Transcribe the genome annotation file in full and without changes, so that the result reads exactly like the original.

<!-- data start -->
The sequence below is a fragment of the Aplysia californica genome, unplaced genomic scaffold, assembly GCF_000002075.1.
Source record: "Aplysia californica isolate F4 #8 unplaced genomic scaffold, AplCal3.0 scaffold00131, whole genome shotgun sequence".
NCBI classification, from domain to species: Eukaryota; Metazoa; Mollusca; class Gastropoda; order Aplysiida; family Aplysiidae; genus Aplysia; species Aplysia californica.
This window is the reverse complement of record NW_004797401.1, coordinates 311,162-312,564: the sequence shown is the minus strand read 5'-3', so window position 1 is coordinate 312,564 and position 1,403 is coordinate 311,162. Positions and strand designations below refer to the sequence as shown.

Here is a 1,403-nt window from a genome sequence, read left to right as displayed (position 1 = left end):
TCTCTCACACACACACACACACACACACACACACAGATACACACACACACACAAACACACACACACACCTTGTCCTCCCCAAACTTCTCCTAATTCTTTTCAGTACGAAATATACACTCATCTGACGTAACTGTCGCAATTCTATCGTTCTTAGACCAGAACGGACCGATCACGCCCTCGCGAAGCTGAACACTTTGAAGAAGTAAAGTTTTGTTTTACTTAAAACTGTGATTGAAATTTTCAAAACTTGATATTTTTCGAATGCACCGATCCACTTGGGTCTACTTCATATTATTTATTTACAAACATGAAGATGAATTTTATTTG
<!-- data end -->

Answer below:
The sequence below is a fragment of the Aplysia californica genome, unplaced genomic scaffold, assembly GCF_000002075.1.
Source record: "Aplysia californica isolate F4 #8 unplaced genomic scaffold, AplCal3.0 scaffold00131, whole genome shotgun sequence".
NCBI classification, from domain to species: Eukaryota; Metazoa; Mollusca; class Gastropoda; order Aplysiida; family Aplysiidae; genus Aplysia; species Aplysia californica.
This window is the reverse complement of record NW_004797401.1, coordinates 311,162-312,564: the sequence shown is the minus strand read 5'-3', so window position 1 is coordinate 312,564 and position 1,403 is coordinate 311,162. Positions and strand designations below refer to the sequence as shown.

Here is a 1,403-nt window from a genome sequence, read left to right as displayed (position 1 = left end):
TCTCTCACACACACACACACACACACACACACACAGATACACACACACACACAAACACACACACACACCTTGTCCTCCCCAAACTTCTCCTAATTCTTTTCAGTACGAAATATACACTCATCTGACGTAACTGTCGCAATTCTATCGTTCTTAGACCAGAACGGACCGATCACGCCCTCGCGAAGCTGAACACTTTGAAGAAGTAAAGTTTTGTTTTACTTAAAACTGTGATTGAAATTTTCAAAACTTGATATTTTTCGAATGCACCGATCCACTTGGGTCTACTTCATATTATTTATTTACAAACATGAAGATGAATTTTATTTG